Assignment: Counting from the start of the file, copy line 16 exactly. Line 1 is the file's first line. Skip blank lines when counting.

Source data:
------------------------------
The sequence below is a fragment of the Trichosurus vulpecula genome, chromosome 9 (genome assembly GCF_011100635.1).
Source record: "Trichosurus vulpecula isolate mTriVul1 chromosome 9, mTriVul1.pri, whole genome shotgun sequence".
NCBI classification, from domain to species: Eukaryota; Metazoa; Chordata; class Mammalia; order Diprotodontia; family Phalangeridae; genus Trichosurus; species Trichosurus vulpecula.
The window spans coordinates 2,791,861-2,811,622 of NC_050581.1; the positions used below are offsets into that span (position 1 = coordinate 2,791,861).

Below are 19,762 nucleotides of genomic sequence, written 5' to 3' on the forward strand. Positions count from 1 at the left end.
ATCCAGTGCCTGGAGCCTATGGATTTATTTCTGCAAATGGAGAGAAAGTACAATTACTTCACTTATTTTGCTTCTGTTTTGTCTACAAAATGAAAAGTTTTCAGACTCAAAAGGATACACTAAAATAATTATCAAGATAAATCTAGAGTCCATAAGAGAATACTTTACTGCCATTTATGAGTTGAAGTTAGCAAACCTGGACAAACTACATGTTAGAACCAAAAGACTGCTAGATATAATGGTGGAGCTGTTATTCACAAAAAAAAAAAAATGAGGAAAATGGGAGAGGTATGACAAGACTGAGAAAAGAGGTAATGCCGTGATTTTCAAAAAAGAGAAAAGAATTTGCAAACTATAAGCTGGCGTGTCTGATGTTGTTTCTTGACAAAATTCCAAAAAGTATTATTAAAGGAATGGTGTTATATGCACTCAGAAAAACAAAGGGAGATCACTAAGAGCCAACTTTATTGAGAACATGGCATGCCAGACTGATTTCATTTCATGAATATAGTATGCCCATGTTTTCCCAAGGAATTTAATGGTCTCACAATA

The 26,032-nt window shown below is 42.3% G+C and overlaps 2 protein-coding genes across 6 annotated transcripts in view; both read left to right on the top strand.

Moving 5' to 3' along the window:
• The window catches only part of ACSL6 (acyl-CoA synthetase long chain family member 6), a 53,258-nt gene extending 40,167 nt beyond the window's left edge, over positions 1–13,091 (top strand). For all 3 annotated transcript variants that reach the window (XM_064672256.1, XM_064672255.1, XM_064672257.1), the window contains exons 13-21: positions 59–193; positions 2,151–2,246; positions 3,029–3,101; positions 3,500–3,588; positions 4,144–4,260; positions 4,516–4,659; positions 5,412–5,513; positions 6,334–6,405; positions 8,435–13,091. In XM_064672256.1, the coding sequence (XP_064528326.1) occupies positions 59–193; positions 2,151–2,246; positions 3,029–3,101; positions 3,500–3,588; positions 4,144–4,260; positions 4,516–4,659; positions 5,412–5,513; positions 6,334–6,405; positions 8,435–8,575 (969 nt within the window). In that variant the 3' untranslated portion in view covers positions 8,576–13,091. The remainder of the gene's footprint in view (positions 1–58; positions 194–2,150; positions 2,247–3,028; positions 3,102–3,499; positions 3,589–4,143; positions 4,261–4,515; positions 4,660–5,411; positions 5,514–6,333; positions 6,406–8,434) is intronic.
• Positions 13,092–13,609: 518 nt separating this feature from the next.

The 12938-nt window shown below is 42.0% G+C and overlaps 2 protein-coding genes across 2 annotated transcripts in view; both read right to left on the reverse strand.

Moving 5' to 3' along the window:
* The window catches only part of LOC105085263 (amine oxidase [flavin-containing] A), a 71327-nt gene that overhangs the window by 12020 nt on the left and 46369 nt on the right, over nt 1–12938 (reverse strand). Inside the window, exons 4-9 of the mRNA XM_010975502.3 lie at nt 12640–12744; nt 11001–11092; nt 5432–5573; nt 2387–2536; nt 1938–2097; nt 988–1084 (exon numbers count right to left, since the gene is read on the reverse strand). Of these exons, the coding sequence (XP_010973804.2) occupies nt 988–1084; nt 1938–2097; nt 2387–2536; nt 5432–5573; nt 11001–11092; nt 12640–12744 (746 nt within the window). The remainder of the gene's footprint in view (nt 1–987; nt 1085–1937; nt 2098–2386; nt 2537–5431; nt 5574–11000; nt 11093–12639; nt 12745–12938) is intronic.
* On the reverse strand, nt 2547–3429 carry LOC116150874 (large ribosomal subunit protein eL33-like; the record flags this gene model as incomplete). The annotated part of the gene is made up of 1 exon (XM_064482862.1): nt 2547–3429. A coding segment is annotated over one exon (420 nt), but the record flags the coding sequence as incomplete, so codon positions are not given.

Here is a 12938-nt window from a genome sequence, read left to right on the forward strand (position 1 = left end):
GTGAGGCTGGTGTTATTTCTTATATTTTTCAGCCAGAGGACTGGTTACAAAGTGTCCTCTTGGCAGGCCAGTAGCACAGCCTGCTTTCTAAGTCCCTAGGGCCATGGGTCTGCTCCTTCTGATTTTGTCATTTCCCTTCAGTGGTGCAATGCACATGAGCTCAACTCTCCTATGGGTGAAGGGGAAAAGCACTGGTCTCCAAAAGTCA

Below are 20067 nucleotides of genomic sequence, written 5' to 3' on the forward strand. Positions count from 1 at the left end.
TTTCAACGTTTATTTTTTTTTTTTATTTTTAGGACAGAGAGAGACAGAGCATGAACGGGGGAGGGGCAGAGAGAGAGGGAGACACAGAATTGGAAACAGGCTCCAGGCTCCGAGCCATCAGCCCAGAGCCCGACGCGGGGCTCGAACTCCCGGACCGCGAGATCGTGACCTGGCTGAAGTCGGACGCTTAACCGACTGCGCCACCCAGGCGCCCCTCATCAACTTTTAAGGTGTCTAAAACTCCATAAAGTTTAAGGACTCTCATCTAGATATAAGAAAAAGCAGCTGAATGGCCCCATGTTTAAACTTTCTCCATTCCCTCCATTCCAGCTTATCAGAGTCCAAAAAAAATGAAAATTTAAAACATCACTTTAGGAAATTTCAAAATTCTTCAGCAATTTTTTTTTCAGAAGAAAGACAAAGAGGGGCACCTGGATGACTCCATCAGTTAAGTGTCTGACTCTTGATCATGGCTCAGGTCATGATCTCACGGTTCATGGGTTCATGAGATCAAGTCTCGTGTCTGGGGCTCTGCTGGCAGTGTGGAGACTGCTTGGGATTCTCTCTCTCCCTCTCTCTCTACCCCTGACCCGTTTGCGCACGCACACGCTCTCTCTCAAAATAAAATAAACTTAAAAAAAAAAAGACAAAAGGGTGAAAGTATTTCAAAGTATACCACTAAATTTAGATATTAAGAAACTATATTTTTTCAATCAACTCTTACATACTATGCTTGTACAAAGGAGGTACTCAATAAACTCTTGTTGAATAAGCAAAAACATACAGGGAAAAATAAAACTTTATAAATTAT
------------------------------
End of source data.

GTGAGGCTGGTGTTATTTCTTATATTTTTCAGCCAGAGGACTGGTTACAAAGTGTCCTCTTGGCAGGCCAGTAGCACAGCCTGCTTTCTAAGTCCCTAGGGCCATGGGTCTGCTCCTTCTGATTTTGTCATTTCCCTTCAGTGGTGCAATGCACATGAGCTCAACTCTCCTATGGGTGAAGGGGAAAAGCACTGGTCTCCAAAAGTCA